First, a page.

I thought she’d just say something like ‘Yeah, stupid really, isn’t it?’ I should have known better. From that day onwards I decided that I’d read some books and magazine articles on social issues so that I could understand what she was saying, so that I could converse with her properly. I thought it would be worth a try. I wasn’t obsessed with her or anything, but I’d been trying to get a date with her almost since day one and I’d been getting absolutely nowhere. And as if I didn’t have enough to worry about with Celine, there was the added problem of Hobson.
Hobson was deranged rather than zany. He was basically a kitchen assistant who doubled as a waiter. I mean, if we were really under pressure. If Hobson had been born in California he would have been slap-bang in the firing line for the part of Norman Bates in the Hitchcock thriller Psycho. Only Hobson might have been a little too unnerving. I’d seen the occasional customer who’d put too much away and was hamming it up as a nosferatu, and some of them could be quite convincing, but Hobson was a guy who really walked the walk. He was living the dream. I suppose dreams were all he had left. Hobson was pushing fifty and he was slovenly. He had this habit of stuffing his cigarette box in his jacket pocket, tearing the stitching and the fabric a little more each time until it became so torn and frayed at the edges that it looked like a piece of the Bayeux tapestry. His shirt was never ironed and was hardly ever clean, his shoes were never shiny and he was nearly always late, and underarm deodorant – forget it.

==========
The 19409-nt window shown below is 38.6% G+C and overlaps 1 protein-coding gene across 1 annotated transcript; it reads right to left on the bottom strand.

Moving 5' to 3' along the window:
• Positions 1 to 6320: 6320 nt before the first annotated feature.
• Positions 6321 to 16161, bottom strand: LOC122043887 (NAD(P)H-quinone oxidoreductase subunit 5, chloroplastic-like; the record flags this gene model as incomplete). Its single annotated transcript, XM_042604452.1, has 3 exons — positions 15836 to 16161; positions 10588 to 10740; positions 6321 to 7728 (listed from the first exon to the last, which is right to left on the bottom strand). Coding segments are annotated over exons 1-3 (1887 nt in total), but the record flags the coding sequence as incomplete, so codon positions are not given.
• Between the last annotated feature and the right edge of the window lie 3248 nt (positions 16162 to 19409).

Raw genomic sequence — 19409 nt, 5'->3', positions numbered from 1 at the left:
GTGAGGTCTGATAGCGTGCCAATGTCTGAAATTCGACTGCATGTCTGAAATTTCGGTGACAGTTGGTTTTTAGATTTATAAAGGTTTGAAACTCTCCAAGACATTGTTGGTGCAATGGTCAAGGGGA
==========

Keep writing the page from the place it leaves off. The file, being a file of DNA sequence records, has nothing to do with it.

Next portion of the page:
There weren’t too many options open to a man like Hobson, but he worked surprisingly hard and I suppose that was the only reason Henri had kept him on. I was sure he had a sad story to tell but I doubted if anyone would ever get to hear it. He was deep and he was strange. Solitary. I wouldn’t have been totally surprised if he’d told me he actually was a vampire, real silver bullet dodger. Blood-drinking, immortality, the lot. Hobson went through these ridiculous phases of putting out sugar to attract flies, and then catching the flies and keeping them in a little cardboard box. I’d read Dracula and I knew that the lunatic, Renfield, was supposed to do all that fly-catching stuff. But this guy wasn’t pretending to be Renfield. I knew that for certain because once, during one of these stupid phases, I actually called him ‘Renfield’, and he looked at me as if it was me who was nuts.